In The World Without You, a novel by Joshua Henkin, the year is 2005. And as the July 4th holiday approaches, the members of the Frankel family are traveling from their homes to the family’s summer place in the Berkshires. The reason for the trip is anything but celebratory, however, as they are gathering for the memorial of Leo, the youngest of the four siblings, who was killed one year earlier while on assignment as a journalist in Iraq.
Leo’s parents, Marilyn and David, welcome the family with mixed emotions, having dealt with their own grief in such different ways that they are on the brink of ending their marriage of forty years. Walking unknowingly into this troubled situation are Leo’s three older sisters – Clarissa, Lily, and Noelle – and Leo’s widow, Thisbe, each bearing grief and troubles of their own.
Having traveled to my own hometown twice in the last six months to bury a family member, I am no stranger to the vexation of family dynamics. Even if you are fairly comfortable with the path your life has taken, no one else gets under your skin like the people who have known you your whole life. And it is almost impossible to avoid being dragged into other people’s issues at a time like that.
Even when you want to reconnect and are hoping for better relationships, the risks that things will not go well make it easier to keep things superficial and to just get through the experience and go your separate ways again. That seemed to be the struggle each of the characters in the book was having, and the steps they take toward and away from each other give us a poignant example of the dysfunctional dance so many families experience.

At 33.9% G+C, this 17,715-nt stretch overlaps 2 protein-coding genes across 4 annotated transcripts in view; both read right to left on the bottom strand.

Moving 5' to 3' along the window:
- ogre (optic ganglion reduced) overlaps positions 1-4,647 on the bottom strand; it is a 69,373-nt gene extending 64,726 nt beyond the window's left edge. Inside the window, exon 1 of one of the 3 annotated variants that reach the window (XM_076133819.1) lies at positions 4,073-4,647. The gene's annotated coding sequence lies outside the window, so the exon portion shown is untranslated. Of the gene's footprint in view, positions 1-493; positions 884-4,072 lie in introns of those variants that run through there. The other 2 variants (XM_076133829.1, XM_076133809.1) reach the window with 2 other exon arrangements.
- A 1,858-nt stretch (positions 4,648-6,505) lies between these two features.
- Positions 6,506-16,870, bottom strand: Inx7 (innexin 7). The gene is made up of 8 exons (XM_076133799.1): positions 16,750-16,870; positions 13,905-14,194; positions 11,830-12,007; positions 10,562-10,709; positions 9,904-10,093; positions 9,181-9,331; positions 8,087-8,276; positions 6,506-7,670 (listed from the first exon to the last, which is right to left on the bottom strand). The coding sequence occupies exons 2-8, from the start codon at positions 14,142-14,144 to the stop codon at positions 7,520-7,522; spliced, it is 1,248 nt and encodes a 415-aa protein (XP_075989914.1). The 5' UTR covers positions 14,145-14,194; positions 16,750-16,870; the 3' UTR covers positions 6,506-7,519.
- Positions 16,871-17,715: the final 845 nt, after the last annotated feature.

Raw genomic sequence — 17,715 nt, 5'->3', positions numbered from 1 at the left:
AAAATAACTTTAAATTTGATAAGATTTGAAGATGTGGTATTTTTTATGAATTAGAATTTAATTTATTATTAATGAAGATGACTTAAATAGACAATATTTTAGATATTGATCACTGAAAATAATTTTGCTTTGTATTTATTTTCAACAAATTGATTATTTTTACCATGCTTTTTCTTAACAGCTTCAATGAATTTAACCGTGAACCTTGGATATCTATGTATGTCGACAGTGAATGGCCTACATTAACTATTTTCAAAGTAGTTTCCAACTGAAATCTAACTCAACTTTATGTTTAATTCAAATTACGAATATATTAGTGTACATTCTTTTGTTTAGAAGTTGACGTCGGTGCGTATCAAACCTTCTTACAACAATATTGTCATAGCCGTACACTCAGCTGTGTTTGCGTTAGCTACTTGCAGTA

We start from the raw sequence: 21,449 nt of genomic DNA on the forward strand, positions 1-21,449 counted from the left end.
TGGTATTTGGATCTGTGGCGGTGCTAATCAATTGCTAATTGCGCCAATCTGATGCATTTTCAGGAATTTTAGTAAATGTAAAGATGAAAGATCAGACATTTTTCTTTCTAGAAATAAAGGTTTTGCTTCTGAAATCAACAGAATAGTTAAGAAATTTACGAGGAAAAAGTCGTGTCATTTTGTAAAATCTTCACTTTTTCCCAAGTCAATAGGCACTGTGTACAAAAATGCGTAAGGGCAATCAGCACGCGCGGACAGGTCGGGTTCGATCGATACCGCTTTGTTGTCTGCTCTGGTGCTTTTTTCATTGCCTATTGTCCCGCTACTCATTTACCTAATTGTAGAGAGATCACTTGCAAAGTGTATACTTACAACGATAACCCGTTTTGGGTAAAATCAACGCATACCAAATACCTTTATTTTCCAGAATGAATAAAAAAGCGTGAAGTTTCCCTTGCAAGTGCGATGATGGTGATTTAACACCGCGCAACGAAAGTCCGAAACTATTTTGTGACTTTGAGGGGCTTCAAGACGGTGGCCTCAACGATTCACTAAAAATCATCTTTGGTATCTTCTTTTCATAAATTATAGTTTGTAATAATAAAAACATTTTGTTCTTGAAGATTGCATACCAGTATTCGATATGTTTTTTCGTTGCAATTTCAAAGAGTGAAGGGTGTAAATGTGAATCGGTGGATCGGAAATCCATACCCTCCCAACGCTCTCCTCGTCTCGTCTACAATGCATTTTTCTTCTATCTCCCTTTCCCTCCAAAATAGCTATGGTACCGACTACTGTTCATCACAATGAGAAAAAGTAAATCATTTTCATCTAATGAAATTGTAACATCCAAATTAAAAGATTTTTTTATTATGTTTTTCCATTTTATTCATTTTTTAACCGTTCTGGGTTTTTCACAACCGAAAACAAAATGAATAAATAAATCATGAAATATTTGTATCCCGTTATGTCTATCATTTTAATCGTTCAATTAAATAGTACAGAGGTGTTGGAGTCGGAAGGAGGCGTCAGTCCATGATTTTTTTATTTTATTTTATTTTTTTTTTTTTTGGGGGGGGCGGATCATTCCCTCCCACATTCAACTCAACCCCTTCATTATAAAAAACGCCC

My favorite scene was the one where Leo’s three sisters and his widow speak at the memorial service, for that is where they seem most able to take the risk and share what is truly on their hearts. While I didn’t love everything about this book, I did appreciate the realistic view Henkin gives of an imperfect family who somehow finds a way to hold onto each other and find a way past their loss.
Trish and I ended up reading this book the exact same week. We had slightly different takes on it, because while she said “I didn’t love everything about this book,” I did love it. I loved every moment that I spent reading it. After reading quite a bit of light fiction and memoir over the last few months, this was the perfect return to literary fiction.
Just as I observed in my review of his first novel Matrimony, this is a character-driven novel, and I know that many people do not enjoy that type of story. But for those who do — like me — I am so happy to say that Joshua Henkin’s second novel The World Without You lived up to or surpassed Matrimony.
Trish did a great job describing the plot and some of the characters and conveying the feel of the novel. I can’t add much to that or even explain just why reading each page of this book warmed my heart. It’s not a particularly heartwarming story, but it moved me. The family dynamic is complicated — each of the siblings as well as their parents have changed over the years, and the loss of their brother seems to have intensified some levels of family dysfunction. In coming together for his memorial service a year after his death each family member is wrestling with issues. Some of them find peace and resolution, while others simply continue on their current path.
By the end of the novel I felt as if I understood each of them a little better, and in “knowing” these characters and experiencing this time in their lives, it caused me to reflect on my own life and family dynamic.